Have you thought about undergoing stem cell therapy to treat a serious disease or injury? Here are three things you need to know about stem cell treatments:
"Stem cells can develop into different cells, and restore themselves for a long time."
1. What are stem cells?
Stem cell usage has grown over the last few decades, and scientists today are studying its effects on a number of serious conditions. Doing so is helping them gain a greater understanding of these ailments.
What makes stem cells unique? As the National Institutes of Health explain, these cells don't have any single specific function. They can effectively transform into different cells, and – in a stark contrast to many other cell types – can restore themselves over long periods of time.
2. Are all stem cells the same?
Simply put, no. Many people use the phrase "stem cells" generically, but the body houses two different kinds of these cells.
Embryonic stem cells are extracted from the blastocyst – a mass of cells that forms almost immediately after an egg is fertilized in vitro. They're special because scientists can encourage them to develop into any type of cell in a person's body. Adult stem cells, meanwhile, can only transform into certain cell types and their ability to expand and replicate is limited.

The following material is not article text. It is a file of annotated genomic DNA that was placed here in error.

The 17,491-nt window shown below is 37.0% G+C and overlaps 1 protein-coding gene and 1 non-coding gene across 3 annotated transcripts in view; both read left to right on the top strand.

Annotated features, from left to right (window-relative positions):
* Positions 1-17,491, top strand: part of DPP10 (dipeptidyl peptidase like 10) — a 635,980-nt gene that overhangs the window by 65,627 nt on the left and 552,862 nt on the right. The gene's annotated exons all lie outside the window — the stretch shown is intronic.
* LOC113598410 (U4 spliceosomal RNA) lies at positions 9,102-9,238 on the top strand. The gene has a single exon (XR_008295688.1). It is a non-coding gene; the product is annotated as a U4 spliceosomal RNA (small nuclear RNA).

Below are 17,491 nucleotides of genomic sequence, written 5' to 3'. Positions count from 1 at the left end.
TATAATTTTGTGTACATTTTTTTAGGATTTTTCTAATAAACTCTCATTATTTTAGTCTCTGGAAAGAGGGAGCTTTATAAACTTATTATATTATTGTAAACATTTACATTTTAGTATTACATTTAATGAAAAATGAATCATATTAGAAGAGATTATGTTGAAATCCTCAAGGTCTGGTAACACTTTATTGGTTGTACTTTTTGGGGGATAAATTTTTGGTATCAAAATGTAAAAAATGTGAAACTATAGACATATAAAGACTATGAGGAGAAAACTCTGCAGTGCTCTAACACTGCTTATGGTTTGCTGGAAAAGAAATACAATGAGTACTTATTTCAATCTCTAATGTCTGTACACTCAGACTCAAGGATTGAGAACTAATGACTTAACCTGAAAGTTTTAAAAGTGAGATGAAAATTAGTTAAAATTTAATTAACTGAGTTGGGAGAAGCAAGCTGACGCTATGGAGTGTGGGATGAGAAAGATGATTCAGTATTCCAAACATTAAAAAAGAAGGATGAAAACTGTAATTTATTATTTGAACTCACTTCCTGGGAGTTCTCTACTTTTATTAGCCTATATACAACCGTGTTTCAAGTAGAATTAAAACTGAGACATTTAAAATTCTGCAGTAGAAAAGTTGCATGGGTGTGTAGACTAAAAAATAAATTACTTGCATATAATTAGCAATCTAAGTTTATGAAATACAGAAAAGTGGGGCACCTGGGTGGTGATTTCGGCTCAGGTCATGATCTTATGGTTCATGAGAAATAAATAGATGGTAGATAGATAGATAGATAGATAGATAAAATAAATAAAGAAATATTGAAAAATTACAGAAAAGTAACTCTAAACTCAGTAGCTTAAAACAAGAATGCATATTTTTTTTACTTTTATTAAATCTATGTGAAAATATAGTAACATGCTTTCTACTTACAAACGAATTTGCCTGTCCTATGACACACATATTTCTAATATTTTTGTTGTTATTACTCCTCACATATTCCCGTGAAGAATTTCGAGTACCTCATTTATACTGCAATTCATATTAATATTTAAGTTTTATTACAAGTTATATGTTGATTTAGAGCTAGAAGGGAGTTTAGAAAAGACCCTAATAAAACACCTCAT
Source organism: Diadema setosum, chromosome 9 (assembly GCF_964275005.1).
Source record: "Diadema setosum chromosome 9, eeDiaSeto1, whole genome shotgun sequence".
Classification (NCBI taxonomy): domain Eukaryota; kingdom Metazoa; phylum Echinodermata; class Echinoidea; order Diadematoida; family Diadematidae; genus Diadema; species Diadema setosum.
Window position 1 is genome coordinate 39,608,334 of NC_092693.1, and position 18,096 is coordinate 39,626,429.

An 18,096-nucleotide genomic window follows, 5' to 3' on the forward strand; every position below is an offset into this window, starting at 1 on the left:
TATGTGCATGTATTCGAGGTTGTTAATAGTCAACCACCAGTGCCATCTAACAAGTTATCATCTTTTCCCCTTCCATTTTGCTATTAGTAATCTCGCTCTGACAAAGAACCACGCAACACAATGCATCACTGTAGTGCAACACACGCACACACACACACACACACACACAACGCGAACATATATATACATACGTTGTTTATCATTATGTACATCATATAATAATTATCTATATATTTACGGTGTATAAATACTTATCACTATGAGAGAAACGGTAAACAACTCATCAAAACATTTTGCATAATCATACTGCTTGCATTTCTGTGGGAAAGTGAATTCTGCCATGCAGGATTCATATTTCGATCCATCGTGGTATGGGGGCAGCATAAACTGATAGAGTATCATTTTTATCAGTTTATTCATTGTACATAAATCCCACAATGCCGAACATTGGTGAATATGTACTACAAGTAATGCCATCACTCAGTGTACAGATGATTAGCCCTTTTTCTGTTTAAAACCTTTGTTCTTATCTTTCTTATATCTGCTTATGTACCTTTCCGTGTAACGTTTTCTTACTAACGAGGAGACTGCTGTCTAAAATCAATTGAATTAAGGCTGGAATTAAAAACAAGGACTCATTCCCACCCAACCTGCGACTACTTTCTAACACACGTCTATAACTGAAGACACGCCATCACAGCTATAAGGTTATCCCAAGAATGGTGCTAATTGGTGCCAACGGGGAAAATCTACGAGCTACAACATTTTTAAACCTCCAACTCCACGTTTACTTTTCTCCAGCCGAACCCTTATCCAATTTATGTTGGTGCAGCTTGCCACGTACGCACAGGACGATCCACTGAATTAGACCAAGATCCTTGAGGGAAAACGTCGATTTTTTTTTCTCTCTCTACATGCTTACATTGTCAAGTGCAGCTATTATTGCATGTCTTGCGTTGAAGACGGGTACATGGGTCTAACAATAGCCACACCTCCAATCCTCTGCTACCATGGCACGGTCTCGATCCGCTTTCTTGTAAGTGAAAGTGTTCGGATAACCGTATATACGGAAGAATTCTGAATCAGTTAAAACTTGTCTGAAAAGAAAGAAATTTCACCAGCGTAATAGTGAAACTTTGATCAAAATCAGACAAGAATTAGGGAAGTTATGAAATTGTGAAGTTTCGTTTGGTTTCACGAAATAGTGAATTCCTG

3. How are stem cells commonly used?
Scientists are studying a wide variety of possible uses for stem cells. Currently, according to the EU-based research organization EuroStemCell, doctors can use blood-derived stem cells to treat a variety of blood and immune system problems. Additionally, Be The Match notes that bone marrow or cord blood transplants could treat certain varieties of leukemia and lymphoma, fanconi anemia, pure red cell aplasia and paroxysmal nocturnal hemoglobinuria, to name a few.
If properly funded and supported, stem cell therapy will continue to advance. For more information about stem cell therapy, contact Longevity & Stem Cell Centre of Houston today.